Do you think about this stuff? I do. I mean, I know what I know about bees and beekeeping and it serves me well enough to handle hives, to harvest honey and to report to you on important developments. But then sometimes I scratch my head and think... "Do I really know what's going on in there?" And when it's been raining so much and I know the bees are struggling, I think about ways I might discover to help them out. This led me to my recent obsession with pollen and the role it plays in the hive.
So, bee fact review. We have one queen per hive. She lays all the eggs. The drones, male bees, few in number, fertilize the queen. Then, for the most part, they die off or are killed off by the swarms of female worker bees (shocker). Bees have two jobs, both centered on survival. One: make more bees. Two: make honey to feed bees. (Yes, bees eat honey to survive.) In order to make honey, bees gather nectar from blooming plants, mix it with enzymes and turn it into honey. Plants are smart. They lure bees with deep-seated nectar and make sure the bees pass their pollen on the way. Then the bees carry it to another plant so the plants can bear fruit. Think about all those almond trees in California that rely on honeybees to pollinate them so I can put almond milk on my cereal every morning. So, pollen. Part 1: Bees move it around so we can have nuts and fruit. Thank you, bees.
But what do the bees do with the pollen when they get it back to the hive? You have probably seen pictures of bees with pollen stuck to their back legs. Bees bring it back to the hives, mix it with some special bee enzymes (like they do the nectar when making honey) and make a unique "bee bread" from it. Pollen, contrary to some misconceptions, is NOT used in making honey. It is used to make royal jelly to feed baby bees and larvae and without it bee production basically comes to a halt.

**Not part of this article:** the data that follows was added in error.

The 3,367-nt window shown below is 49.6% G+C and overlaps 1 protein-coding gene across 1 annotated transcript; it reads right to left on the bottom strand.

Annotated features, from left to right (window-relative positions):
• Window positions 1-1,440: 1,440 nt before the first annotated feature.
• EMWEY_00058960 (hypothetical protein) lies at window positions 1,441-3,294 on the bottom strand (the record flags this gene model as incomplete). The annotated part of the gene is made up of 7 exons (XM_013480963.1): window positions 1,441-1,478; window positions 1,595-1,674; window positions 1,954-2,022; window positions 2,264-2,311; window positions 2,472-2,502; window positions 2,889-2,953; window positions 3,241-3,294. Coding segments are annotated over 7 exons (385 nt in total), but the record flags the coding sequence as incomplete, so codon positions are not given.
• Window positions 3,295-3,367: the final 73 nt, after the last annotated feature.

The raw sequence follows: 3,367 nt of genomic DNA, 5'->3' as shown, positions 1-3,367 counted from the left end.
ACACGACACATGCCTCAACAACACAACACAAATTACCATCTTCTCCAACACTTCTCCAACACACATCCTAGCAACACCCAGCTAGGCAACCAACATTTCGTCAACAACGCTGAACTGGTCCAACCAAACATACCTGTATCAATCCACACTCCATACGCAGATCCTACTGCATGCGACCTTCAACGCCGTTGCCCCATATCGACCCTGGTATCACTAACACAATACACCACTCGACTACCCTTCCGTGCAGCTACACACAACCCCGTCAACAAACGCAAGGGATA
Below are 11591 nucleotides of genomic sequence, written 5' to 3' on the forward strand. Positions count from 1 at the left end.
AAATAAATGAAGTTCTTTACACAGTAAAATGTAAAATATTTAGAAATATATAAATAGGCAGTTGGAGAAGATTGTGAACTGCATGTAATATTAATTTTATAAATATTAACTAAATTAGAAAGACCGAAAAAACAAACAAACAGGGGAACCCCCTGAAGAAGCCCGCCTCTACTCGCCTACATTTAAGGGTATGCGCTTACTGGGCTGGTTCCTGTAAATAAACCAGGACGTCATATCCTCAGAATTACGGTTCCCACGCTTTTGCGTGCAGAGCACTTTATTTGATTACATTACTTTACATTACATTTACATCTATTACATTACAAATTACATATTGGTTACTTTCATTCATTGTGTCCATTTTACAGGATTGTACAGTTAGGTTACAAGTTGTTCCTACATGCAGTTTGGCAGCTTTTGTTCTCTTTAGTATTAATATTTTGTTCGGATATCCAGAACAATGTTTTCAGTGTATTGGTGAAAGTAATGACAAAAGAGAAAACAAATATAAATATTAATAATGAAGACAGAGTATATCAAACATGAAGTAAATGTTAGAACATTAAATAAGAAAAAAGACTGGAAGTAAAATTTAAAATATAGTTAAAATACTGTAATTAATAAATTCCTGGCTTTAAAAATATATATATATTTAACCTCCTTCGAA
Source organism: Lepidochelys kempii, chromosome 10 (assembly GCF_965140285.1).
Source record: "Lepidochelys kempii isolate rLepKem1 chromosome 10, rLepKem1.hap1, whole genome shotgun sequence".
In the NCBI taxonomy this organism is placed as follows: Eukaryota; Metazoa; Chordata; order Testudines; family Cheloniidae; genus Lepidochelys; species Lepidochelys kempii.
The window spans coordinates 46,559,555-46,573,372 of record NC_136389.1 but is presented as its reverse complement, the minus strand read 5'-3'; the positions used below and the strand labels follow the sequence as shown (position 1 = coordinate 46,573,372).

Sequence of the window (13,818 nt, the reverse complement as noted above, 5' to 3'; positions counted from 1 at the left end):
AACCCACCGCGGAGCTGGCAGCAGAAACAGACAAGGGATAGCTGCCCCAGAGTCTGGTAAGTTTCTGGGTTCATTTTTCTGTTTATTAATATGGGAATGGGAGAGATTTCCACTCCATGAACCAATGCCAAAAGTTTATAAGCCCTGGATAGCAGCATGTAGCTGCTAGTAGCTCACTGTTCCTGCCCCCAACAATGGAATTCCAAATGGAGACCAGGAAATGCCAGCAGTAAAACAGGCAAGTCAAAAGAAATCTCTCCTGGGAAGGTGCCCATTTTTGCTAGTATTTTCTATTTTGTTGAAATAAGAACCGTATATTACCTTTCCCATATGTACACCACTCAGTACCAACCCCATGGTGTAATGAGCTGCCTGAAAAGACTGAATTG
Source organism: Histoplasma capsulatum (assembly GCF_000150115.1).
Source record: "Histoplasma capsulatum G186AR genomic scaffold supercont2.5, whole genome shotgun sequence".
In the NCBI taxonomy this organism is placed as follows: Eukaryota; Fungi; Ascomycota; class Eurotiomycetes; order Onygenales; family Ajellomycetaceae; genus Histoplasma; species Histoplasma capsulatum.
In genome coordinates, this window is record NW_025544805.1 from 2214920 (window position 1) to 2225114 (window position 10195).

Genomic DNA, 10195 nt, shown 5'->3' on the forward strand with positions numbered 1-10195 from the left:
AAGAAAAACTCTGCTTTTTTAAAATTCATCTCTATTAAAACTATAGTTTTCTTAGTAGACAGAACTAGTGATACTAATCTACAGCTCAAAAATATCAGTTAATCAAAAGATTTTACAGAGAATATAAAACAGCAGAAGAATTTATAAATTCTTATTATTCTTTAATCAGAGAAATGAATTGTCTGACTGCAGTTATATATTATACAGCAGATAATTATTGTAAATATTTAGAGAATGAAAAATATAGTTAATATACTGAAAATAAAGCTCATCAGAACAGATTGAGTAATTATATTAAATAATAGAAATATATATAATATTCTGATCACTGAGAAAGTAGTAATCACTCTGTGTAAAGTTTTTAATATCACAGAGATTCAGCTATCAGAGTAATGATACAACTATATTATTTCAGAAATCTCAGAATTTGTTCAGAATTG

Pollen can be scarce in the landscape in times of drought and also in times of persisting heavy rain. In the fall, bees collect pollen like mad to store it for the winter. They scrape it off their legs into comb cells and mix it with an enzyme to preserve its nutritional value for longer (lactic fermentation). While bees are not producing a ton more bees during the winter, they will use the pollen to get their spring hive started up before any blooms start. Sometimes folks ask me if I have bee pollen or royal jelly for sale, but I am pretty sure our bees are using it all for important purposes... like survival!
I wonder about all the rain we had and if the bees suffered from not having enough pollen. I have learned that we can supplement the hives when conditions are not optimal. Pollen cakes look a little bit like an oversized Power Bar and can be placed inside the hive if pollen supplies are lacking. You can also create a dry pollen feeding station for the bees during a pollen shortage. Perhaps we can gear up for next summer with one of these in case the pollen index drops too low. Can someone let Santa know?
I have a feeling you will be in a meeting later today thinking about pollen. I know I will.
XOXO Farm Girl